The staging of the action sequences owe something to D.W. Griffith in their attempts to include a great deal of movement from all sides by shooting from overhead. It is an effective method, allowing the pacing of the film to maintain a solid rhythm from action to exposition. Valentino's presence is at the forefront, anchoring each sequence effectively. Moran of the Lady Letty is strong evidence as to why Rudolph Valentino remains a silent-era icon as late as the twenty-first century.
As for the other features on this set, Stolen Moments (1920) is every bit the overplayed melodrama by which silent cinema is too often represented. But this is nevertheless another very important piece of Valentino's filmography. Released just before Valentino achieved stardom (which occurred the following year with his performance in The Four Horsemen of the Apocalypse), Stolen Moments was reedited to three reels from its original six, and rereleased by a small company in 1922 to capitalize on Valentino's popularity. Originally a supporting player (as a delightfully wicked cad), the edit concentrates on Valentino's footage and gives him star billing. It is the only representation we have of Stolen Moments, the original six-reel edit having been lost.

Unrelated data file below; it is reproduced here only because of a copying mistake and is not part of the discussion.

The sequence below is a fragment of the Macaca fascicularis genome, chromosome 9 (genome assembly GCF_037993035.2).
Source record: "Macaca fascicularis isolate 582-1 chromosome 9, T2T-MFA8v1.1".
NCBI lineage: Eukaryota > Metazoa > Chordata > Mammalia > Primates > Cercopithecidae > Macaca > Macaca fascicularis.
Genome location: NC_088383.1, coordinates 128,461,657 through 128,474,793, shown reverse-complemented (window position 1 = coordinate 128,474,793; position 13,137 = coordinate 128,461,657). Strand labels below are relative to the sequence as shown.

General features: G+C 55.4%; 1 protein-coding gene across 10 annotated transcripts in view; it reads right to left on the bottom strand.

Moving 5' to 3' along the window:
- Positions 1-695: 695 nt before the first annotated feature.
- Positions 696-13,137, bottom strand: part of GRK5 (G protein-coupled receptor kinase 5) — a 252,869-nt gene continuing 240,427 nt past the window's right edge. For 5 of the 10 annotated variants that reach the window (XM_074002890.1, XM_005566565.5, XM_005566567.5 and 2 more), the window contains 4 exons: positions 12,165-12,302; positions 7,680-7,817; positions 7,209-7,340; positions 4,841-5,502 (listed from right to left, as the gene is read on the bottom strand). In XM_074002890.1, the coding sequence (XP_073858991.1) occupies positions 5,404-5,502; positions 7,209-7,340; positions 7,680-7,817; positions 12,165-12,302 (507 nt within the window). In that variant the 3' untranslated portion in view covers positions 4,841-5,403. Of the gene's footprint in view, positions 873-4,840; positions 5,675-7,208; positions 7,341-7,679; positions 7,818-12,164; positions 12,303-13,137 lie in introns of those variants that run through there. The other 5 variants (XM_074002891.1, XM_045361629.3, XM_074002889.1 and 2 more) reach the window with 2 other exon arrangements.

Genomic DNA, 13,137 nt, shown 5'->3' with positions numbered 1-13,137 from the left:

The same procedure was followed with the 1924 rerelease of the 1918 film A Society Sensation, which is also included in this set. Featuring a prestardom Valentino commanding each scene in which he appears, offering the sort of performance that caused producers to take notice, the film was edited down from feature length to two reels upon its rerelease. The edit favors Valentino's small role, and offers a new ending.